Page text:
After the breakout critical success of Mandolin Orange’s Yep Roc debut, This Side of Jordan, you’d expect the relentless onslaught of touring that accompanied it to seep into the writing of the North Carolina duo’s follow-up. You’d expect the sound to reflect long days on the road, long nights onstage, unfamiliar cities, countless miles. You’d expect the classic “road record.”
But you’d be wrong.
“All of these songs are definitely a product of being on the road,” says multi- instrumentalist/singer Emily Frantz of Mandolin Orange’s gorgeous new album, Such Jubilee, “but they’re not about the road.”
“They’re about home,” explains songwriter/multi-instrumentalist/singer Andrew Marlin. “Not because we were missing it, but because when you’re gone so much, you start realizing what you have and what’s waiting for you. You realize there’s this place to come back to at the end of the journey.”
The road has been good to Mandolin Orange since the 2013 release of This Side of Jordan. NPR called the album “effortless and beautiful,” naming it one of the year’s best folk/Americana releases, while Magnet dubbed it “magnificent,” and American Songwriter said it was “honest music, shot through with coed harmonies, sweeping fiddle, mandolin, acoustic guitar and the sort of unfakeable intimacy that bonds simpatico musicians like Gillian Welch and David Rawlings.” The record earned them performances everywhere from the iconic Newport Folk Festival to Pickathon, as well as tours with Willie Watson, Gregory Alan Isakov, The Wood Brothers, and more.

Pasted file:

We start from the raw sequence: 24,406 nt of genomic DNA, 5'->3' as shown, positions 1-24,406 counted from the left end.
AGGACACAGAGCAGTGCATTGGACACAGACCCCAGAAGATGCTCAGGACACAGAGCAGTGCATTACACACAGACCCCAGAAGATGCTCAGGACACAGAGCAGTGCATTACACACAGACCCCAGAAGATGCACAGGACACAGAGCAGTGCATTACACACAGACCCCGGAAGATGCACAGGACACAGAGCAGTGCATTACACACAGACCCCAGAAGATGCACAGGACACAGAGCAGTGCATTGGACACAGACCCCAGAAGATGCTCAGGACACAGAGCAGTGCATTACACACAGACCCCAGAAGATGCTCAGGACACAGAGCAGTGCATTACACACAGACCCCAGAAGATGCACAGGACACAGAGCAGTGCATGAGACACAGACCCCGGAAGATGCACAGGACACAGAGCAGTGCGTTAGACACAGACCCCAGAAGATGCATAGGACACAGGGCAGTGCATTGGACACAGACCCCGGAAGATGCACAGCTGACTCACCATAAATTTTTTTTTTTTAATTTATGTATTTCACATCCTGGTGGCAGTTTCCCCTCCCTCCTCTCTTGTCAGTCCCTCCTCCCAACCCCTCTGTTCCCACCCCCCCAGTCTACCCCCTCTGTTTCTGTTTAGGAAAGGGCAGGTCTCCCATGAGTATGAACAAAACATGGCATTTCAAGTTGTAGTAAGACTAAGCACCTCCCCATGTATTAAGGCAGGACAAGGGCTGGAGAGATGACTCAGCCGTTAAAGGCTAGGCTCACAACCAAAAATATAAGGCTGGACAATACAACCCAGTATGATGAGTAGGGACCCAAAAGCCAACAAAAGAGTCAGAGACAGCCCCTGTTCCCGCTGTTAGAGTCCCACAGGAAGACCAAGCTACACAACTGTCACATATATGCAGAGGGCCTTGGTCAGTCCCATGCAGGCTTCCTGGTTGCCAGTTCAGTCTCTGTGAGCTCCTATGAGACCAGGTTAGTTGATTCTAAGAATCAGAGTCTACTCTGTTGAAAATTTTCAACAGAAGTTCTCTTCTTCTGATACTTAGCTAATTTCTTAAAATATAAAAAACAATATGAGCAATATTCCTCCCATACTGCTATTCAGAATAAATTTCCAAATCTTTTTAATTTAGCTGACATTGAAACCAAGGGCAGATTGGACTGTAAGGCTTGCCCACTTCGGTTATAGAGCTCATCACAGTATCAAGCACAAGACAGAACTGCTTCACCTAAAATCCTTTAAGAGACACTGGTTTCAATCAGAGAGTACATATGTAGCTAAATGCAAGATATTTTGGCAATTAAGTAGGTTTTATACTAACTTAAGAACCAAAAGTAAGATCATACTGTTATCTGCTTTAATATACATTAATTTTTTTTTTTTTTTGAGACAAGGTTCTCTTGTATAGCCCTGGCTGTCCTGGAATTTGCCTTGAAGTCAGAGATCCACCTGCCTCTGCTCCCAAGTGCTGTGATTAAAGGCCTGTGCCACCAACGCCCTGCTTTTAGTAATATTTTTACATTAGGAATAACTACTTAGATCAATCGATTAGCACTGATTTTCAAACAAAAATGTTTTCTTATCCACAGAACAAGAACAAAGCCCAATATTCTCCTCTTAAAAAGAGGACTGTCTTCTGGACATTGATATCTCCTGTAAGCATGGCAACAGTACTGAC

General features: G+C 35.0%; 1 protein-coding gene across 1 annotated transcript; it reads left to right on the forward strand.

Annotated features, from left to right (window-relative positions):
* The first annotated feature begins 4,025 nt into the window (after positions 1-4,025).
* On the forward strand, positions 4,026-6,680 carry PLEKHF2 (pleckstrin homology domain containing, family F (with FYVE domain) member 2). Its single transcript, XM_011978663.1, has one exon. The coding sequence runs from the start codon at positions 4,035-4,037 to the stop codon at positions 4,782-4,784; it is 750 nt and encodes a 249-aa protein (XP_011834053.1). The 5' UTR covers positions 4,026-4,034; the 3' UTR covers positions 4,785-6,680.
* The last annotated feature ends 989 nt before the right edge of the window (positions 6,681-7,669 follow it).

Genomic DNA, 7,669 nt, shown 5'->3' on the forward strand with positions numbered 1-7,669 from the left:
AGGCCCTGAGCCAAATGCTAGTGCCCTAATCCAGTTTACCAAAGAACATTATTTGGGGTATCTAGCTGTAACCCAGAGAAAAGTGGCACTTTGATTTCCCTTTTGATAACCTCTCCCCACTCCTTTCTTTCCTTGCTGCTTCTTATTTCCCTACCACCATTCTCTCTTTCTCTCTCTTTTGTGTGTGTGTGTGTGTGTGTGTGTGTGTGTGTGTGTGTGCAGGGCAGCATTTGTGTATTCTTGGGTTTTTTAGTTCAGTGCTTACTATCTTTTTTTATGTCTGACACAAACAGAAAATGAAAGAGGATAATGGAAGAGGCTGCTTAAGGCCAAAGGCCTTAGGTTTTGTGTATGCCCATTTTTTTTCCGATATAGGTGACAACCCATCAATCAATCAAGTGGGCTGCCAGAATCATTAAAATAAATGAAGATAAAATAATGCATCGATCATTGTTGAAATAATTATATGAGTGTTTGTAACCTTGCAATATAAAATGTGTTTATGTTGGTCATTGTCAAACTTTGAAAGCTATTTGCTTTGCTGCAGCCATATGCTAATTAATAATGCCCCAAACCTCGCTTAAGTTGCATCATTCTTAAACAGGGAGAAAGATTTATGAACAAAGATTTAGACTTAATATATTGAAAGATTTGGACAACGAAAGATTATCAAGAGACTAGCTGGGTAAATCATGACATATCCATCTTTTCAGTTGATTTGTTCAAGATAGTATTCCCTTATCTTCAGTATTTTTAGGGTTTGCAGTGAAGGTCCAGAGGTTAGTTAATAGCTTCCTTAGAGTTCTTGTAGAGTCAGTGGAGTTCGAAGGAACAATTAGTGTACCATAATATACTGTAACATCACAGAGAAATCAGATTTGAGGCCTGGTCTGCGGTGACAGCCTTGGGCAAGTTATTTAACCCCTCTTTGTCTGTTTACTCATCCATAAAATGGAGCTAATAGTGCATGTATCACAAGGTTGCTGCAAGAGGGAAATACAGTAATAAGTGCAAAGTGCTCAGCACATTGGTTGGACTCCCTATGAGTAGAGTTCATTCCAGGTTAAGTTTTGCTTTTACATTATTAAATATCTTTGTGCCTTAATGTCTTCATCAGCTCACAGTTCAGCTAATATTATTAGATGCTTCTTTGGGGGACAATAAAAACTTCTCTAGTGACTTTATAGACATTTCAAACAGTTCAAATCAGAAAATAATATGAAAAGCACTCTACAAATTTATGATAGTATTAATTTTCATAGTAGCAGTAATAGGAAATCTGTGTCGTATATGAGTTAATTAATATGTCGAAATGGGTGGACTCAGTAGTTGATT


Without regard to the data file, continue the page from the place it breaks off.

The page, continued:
For the Such Jubilee sessions, Marlin and Frantz set up facing each other with just a vocal and instrumental mic each in Asheville’s Echo Mountain studio. It proved to be the perfect setup to capture the undeniable chemistry of their live performances.
On “Settled Down,” Marlin looks at what it takes to find that nearly-telepathic level of comfort in a relationship, singing, “Moments, just fleeting times with little wings of gold / remind us of how real we find true love in every sign of getting older.” “Daylight” looks for peace in long- term companionship and trust, “That Wrecking Ball” meditates on the sometimes ravaging passage of time, and album closer “Of Which There Is No Like” is a delicate, wistful duet about coming home.
Not all of the songs are purely introspective, though. “Jump Mountain Blues” brings to life a haunting Native American legend from the rural Virginia town where Marlin spent weekends growing up, “Rounder” is written in the cowboy tradition and can be heard as a statement against capital punishment, and the ambitious “Blue Ruin” was penned in response to the horrific violence at Sandy Hook.
It’s a weighty moment on an album that doesn’t shy away from grappling with difficult topics: intimacy, death, distance, regret. Such Jubilee is a record about home, both the place and the idea. Some days it’s a safe, warm, loving refuge from the world outside. Other days it’s cold and empty and too quiet. Either way, it’s always waiting for you at the end of the road.